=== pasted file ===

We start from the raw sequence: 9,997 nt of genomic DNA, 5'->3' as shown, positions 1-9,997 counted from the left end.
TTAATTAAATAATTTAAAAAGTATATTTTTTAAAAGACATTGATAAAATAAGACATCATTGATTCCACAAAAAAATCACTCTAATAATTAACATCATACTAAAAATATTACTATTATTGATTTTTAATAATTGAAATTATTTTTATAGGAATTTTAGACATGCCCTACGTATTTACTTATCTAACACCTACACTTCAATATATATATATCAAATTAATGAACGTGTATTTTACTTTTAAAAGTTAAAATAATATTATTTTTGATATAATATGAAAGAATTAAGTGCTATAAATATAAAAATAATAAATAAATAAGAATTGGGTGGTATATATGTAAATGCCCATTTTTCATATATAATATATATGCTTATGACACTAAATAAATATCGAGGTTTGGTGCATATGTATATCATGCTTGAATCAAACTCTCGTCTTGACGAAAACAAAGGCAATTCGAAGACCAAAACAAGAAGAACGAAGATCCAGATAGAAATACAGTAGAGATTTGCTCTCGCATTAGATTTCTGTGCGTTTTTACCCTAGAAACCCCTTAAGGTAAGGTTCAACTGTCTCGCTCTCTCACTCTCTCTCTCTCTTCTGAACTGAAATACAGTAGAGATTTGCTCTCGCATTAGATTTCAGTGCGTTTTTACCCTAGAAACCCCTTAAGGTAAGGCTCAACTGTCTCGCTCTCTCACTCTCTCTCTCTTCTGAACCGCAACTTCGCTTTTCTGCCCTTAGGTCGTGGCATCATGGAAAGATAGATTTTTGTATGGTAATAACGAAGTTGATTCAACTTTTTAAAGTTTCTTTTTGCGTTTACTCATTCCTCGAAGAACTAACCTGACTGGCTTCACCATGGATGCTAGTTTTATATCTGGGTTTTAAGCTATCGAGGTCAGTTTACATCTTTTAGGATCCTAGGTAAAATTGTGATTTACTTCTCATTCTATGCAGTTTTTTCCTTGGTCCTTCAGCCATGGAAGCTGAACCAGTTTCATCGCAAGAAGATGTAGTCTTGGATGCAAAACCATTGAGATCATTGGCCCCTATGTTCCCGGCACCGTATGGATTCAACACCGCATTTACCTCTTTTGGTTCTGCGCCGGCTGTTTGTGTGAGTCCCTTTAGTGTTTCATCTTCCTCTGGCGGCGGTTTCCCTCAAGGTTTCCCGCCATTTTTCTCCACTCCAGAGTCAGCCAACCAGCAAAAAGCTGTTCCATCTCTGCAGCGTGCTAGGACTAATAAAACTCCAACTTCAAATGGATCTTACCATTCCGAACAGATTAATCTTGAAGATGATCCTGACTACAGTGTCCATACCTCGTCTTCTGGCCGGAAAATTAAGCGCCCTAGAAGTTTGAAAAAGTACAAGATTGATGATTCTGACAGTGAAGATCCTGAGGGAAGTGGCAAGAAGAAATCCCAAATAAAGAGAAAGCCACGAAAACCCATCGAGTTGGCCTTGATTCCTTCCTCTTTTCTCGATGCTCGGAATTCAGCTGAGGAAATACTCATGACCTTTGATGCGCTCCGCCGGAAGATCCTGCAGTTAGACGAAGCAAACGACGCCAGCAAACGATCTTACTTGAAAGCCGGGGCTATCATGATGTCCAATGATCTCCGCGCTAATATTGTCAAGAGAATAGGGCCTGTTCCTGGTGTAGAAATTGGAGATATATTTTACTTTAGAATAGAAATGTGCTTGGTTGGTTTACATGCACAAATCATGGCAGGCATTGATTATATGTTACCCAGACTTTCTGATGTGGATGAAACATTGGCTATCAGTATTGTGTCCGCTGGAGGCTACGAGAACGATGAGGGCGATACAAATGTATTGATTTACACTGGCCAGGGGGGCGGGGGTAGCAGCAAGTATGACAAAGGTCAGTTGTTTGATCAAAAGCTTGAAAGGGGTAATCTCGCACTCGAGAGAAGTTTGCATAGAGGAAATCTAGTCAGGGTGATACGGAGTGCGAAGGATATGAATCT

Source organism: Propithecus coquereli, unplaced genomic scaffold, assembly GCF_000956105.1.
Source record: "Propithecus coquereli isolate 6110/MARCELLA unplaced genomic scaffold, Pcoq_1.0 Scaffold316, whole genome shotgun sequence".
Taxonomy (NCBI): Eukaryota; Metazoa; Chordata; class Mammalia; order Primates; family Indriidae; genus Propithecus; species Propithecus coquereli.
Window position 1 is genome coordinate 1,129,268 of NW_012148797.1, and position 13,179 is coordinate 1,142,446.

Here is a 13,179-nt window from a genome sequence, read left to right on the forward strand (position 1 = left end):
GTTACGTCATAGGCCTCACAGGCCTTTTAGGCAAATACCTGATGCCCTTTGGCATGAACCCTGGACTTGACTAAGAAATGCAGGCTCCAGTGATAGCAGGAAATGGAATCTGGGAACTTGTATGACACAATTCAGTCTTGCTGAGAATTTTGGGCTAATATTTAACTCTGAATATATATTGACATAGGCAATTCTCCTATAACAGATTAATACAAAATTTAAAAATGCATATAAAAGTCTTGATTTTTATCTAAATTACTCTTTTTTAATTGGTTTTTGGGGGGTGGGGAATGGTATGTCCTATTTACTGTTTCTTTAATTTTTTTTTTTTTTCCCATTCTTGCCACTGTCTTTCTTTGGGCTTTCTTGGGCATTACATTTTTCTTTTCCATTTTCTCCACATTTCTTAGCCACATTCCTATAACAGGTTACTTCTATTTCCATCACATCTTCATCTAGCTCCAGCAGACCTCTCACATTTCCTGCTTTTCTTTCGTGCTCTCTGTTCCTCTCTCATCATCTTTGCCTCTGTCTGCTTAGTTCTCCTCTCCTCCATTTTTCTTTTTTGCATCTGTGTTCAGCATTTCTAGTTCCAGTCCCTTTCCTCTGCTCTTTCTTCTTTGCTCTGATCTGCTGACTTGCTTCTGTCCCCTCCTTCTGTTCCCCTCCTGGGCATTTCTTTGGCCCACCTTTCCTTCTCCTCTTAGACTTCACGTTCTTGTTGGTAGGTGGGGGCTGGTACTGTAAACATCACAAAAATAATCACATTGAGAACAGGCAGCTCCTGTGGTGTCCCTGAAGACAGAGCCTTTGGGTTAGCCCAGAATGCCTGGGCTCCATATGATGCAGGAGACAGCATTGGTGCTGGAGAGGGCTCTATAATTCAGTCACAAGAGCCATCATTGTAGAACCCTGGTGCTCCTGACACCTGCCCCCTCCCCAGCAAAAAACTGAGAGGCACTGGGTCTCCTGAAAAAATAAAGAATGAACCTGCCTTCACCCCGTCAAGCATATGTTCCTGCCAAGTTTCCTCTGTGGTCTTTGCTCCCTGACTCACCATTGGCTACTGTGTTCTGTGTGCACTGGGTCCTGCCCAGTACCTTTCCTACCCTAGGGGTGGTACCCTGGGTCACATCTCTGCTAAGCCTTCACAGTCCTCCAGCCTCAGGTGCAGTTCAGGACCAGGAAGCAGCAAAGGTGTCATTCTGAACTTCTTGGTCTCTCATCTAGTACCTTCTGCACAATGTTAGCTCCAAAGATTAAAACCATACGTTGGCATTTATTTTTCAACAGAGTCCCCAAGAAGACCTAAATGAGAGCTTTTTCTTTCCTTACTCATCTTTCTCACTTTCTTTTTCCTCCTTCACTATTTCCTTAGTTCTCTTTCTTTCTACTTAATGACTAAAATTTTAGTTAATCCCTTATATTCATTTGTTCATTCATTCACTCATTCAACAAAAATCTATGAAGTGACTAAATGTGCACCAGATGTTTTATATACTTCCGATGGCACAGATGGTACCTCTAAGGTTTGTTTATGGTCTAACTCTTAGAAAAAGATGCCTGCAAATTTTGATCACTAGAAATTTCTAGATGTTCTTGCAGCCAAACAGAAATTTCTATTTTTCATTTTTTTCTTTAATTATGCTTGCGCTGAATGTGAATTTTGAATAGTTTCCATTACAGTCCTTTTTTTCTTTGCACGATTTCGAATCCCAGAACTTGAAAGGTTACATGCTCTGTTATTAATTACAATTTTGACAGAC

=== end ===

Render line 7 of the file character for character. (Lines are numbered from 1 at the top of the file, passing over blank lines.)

Here is a 13,179-nt window from a genome sequence, read left to right on the forward strand (position 1 = left end):